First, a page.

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Development and evaluation of a transfusion medicine genome wide genotyping array.

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Busch, Michael P 
Seielstad, Mark 
Endres-Dighe, Stacy 
Westhoff, Connie M 


BACKGROUND: Many aspects of transfusion medicine are affected by genetics. Current single-nucleotide polymorphism (SNP) arrays are limited in the number of targets that can be interrogated and cannot detect all variation of interest. We designed a transfusion medicine array (TM-Array) for study of both common and rare transfusion-relevant variations in genetically diverse donor and recipient populations. STUDY DESIGN AND METHODS: The array was designed by conducting extensive bioinformatics mining and consulting experts to identify genes and genetic variation related to a wide range of transfusion medicine clinical relevant and research-related topics. Copy number polymorphisms were added in the alpha globin, beta globin, and Rh gene clusters. RESULTS: The final array contains approximately 879,000 SNP and copy number polymorphism markers. Over 99% of SNPs were called reliably. Technical replication showed the array to be robust and reproducible, with an error rate less than 0.03%. The array also had a very low Mendelian error rate (average parent-child trio accuracy of 0.9997). Blood group results were in concordance with serology testing results, and the array accurately identifies rare variants (minor allele frequency of 0.5%). The array achieved high genome-wide imputation coverage for African-American (97.5%), Hispanic (96.1%), East Asian (94.6%), and white (96.1%) genomes at a minor allele frequency of 5%. CONCLUSIONS: A custom array for transfusion medicine research has been designed and evaluated. It gives wide coverage and accurate identification of rare SNPs in diverse populations. The TM-Array will be useful for future genetic studies in the diverse fields of transfusion medicine research.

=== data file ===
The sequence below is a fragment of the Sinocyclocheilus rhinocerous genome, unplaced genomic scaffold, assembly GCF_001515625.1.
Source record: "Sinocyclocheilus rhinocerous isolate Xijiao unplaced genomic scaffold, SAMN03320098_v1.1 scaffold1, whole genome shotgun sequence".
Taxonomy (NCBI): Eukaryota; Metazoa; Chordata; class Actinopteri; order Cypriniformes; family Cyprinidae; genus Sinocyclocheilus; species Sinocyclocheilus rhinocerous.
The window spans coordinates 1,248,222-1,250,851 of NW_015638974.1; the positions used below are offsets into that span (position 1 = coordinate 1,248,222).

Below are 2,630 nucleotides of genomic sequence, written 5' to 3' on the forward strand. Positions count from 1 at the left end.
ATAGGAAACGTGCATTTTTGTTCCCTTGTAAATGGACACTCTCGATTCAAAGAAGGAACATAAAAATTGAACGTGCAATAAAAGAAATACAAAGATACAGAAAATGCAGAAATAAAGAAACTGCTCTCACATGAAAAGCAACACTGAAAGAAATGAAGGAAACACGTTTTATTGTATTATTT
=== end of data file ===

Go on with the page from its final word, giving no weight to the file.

Black or African American, Asian People, Computational Biology, Gene Frequency, Genome, Human, Genome-Wide Association Study, Genotype, Humans, Polymorphism, Single Nucleotide, Transfusion Medicine, White People

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Medical Research Council (MR/L003120/1)
British Heart Foundation (None)